Last night I read the Eleventh Doctor’s first volume of collected comics, After Life. In it he picks up companion Alice Obiefune, whose life has fallen apart, and together they have some very Doctory adventures.
I’ve read the first installment of this book, the first issue of Eleven’s run, three times now, and it just keeps getting better.
It begins with the funeral of Alice’s mother. Every panel is shades of gray, like Alice’s life. Everything she cares about has faded away, leaving her numb and colorless.
And then the Doctor bursts into her life, full of bright energy and color, and nothing is ever the same again.
I’ve been reading a lot of comics lately, DW and Marvel and a scattering of other things, so I’ve looked at a lot of art. The art’s job is to carry the story, set the scene, even color the mood. Likenesses vary, and clarity, and attractiveness; some I like, some not so much, but for the most part the art is invisible. Like the words it creates an image in the reader’s mind and then vanishes.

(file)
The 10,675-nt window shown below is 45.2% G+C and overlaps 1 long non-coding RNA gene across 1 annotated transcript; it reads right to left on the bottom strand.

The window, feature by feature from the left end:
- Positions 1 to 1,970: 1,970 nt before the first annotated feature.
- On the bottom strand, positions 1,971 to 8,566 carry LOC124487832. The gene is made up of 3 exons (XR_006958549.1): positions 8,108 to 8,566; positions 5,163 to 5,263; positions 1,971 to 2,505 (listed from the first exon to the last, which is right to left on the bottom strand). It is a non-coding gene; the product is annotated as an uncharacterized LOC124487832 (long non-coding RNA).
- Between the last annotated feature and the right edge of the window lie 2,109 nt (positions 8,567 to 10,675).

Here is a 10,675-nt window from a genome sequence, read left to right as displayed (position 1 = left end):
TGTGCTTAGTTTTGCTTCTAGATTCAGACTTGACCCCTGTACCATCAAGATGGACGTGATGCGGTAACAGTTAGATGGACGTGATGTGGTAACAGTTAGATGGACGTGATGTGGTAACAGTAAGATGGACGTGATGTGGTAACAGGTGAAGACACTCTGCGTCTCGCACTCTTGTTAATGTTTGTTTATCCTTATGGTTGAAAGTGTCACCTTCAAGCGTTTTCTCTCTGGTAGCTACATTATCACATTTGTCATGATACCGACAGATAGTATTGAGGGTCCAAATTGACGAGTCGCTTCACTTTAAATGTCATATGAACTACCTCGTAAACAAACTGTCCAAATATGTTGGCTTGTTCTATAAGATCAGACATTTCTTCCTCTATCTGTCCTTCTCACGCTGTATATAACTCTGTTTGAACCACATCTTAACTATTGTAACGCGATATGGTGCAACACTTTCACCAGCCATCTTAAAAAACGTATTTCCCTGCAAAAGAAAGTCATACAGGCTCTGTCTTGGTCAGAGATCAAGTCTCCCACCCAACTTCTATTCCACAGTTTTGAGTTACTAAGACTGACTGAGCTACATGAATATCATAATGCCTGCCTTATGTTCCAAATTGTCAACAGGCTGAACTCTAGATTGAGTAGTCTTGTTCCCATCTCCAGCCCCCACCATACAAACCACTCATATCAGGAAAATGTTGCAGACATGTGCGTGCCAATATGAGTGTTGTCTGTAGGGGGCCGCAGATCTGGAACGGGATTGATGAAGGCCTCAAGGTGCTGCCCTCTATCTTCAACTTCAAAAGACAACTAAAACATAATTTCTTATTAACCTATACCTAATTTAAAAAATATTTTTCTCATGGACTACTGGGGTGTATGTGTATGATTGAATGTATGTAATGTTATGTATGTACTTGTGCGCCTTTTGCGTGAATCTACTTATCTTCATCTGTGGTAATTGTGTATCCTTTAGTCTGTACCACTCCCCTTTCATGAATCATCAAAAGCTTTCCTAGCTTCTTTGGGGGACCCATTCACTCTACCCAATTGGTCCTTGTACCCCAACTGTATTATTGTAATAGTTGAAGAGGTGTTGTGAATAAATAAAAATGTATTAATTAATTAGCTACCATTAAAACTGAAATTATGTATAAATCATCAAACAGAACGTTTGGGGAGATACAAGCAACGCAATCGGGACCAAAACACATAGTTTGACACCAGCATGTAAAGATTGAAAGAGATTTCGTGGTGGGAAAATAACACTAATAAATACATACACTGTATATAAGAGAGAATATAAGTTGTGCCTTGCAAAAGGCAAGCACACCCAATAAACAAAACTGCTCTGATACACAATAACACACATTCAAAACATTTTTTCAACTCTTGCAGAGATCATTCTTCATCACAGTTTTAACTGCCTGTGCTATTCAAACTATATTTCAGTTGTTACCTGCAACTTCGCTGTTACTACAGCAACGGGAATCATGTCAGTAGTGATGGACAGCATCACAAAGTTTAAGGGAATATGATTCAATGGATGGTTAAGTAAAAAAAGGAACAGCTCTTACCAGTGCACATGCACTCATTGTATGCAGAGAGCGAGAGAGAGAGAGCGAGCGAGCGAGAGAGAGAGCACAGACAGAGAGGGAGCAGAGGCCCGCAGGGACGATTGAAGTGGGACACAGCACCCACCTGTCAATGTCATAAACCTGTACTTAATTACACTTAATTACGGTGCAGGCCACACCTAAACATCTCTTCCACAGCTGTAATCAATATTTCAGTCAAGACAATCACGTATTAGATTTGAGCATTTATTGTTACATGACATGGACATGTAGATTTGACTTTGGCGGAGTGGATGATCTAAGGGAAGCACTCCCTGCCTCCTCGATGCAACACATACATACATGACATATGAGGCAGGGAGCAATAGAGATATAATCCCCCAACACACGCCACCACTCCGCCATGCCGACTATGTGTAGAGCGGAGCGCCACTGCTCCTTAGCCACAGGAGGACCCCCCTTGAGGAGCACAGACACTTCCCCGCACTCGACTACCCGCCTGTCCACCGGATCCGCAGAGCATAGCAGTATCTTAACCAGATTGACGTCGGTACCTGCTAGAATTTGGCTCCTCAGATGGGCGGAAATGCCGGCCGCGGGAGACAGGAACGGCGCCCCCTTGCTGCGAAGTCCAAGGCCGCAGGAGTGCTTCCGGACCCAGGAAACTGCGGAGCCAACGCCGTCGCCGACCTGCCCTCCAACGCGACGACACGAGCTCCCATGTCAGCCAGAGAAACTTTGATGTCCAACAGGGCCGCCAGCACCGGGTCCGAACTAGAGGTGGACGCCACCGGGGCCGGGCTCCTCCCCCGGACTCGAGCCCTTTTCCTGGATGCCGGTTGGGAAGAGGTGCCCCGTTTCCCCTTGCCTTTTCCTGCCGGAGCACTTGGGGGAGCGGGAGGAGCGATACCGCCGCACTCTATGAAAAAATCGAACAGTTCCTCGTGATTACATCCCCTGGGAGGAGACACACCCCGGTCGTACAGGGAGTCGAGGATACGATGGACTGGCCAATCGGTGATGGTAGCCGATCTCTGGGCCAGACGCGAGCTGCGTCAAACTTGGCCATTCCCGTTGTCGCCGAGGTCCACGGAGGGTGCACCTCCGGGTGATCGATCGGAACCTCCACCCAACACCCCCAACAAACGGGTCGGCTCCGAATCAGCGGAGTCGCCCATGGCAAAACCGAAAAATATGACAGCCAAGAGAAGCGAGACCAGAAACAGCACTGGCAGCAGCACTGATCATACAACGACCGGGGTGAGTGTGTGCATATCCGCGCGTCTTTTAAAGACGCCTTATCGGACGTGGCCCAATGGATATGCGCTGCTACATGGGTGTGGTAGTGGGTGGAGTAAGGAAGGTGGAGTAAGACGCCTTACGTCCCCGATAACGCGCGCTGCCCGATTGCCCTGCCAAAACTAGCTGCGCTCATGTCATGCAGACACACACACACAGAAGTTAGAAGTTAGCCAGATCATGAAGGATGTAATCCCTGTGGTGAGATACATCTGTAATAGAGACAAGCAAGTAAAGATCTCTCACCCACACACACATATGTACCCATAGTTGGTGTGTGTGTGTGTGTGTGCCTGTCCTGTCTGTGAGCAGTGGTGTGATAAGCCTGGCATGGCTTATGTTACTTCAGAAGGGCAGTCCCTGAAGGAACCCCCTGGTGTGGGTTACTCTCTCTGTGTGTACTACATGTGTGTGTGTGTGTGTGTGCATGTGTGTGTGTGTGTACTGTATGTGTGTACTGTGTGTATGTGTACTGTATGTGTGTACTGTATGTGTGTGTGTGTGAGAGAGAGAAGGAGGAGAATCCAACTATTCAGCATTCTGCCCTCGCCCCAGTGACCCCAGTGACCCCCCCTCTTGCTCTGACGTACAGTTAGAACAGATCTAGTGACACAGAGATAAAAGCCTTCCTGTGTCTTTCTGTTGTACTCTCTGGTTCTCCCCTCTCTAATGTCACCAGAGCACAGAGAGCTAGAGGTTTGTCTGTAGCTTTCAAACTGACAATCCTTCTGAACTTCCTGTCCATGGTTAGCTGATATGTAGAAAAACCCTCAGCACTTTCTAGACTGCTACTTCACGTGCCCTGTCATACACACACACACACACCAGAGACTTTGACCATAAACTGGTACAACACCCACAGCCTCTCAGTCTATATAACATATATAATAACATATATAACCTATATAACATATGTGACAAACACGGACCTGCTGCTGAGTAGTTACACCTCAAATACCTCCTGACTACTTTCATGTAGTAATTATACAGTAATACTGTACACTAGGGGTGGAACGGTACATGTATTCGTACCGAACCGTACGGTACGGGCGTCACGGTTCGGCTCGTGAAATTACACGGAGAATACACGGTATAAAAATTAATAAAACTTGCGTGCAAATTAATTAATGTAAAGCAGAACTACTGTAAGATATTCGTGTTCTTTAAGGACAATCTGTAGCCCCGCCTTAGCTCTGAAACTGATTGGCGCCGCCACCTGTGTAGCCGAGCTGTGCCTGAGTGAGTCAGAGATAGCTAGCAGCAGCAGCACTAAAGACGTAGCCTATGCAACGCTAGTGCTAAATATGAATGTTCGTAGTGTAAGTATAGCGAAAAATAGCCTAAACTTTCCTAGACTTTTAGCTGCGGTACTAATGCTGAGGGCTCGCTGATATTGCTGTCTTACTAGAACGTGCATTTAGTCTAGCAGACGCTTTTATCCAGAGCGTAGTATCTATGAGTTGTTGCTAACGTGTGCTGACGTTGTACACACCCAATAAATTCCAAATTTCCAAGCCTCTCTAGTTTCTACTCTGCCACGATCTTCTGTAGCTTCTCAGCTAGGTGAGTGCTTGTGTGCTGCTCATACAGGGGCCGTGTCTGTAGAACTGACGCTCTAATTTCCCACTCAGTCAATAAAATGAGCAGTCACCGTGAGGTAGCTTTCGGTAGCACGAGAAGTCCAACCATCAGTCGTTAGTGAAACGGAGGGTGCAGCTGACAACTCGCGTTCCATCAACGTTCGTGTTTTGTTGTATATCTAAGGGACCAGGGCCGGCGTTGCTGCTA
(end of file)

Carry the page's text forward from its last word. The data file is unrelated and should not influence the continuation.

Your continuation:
The art in this issue is some of the most effective I’ve seen.
Not just the gray, and the color the Doctor brings. Alice’s face is incredibly expressive: her grief, her doubt, every emotion clear as if it were spelled out in words. The story is about emotion, and the art brings those emotions powerfully to the fore. Even for the mysterious character at the end, one of the most alien beings we’ve seen in Doctor Who, feelings are crystal clear.
It’s a good story too, a great arc. The rest of the book isn’t bad, but its beginning remains the best of everything.